MCI and Bell-Atlantic-specific arbitration proceedings were
conducted before Administrative Law Judge Eleanor Stein from
August 26, 1996, the date of MCI's petitions, until October 1,
1997, the date that the New York State Public Service Commission
approved the executed Interconnection Agreement between MCI and
Bell-Atlantic incorporating Judge Stein's
rulings.*fn1 While the MCI and Bell-Atlantic-specific
arbitration proceedings were proceeding before Judge Stein, the
New York State Public Service Commission also conducted
proceedings before Administrative Law Judge Joel A. Linsider
(the "Linsider Proceedings") designed to set permanent rates for
all new entrants into the local telephone service provider
Judge Linsider's findings were ultimately incorporated into
Judge Stein's rulings. MCI's and Bell-Atlantic's summary
judgment papers challenge portions of both Judge Stein's and
Judge Linsider's rulings and argue that they violate various
provisions of the 1996 Act. The Public Service Commission's
motion and cross motion both argue that MCI's and
Bell-Atlantic's challenges to its rulings have no merit and, in
any event, that the Eleventh and Tenth Amendment of the United
States Constitution divest this Court of jurisdiction from
adjudicating the merits of MCI's and Bell-Atlantic's
claims.*fn2 The Court will address each of these arguments in
A. Standard for Dismissal for Lack of Subject Matter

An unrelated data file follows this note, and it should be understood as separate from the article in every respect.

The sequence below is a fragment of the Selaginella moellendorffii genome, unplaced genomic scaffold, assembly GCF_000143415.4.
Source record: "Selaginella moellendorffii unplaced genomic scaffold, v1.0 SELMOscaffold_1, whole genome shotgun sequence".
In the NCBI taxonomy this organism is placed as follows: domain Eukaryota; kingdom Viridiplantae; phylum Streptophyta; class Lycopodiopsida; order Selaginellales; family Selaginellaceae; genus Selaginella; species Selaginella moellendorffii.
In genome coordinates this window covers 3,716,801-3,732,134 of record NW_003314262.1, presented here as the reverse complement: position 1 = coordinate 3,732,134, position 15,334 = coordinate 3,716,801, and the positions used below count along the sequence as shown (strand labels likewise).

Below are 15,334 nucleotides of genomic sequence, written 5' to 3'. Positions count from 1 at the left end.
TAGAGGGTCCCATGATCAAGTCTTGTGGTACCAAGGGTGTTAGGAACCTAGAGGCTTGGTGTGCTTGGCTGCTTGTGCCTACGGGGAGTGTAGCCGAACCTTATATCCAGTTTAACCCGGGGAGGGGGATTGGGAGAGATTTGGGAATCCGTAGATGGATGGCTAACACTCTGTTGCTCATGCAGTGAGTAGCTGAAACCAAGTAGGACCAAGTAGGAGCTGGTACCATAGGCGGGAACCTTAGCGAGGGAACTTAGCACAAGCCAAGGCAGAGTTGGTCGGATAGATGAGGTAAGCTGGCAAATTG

A court may dismiss a case for lack of subject matter
jurisdiction under Fed.R.Civ.P. 12(b)(1) when it lacks the
constitutional or statutory power to adjudicate the case. See
Fed R. Civ. P. 12(b)(1). In fact, because federal courts are
courts of limited jurisdiction and can adjudicate "only those
cases within the bounds of Article III of the United States
Constitution and Congressional enactments stemming therefrom,"
Walsh v. McGee, 899 F. Supp. 1232, 1236 (S.D.N.Y. 1995),
whenever "it appears by suggestion of the parties or otherwise"
that this Court lacks jurisdiction of the subject matter it must
affirmatively dismiss the action, Fed.R.Civ.P. 12(h)(3).
As such, the burden of proving that a federal court has
subject matter jurisdiction over an action rests upon the party
attempting to invoke the court's jurisdiction, see Thomson v.
Gaskill, 315 U.S. 442, 446, 62 S.Ct. 673, 86 L.Ed. 951 (1942),
and no presumption of truth attaches to the non-moving party's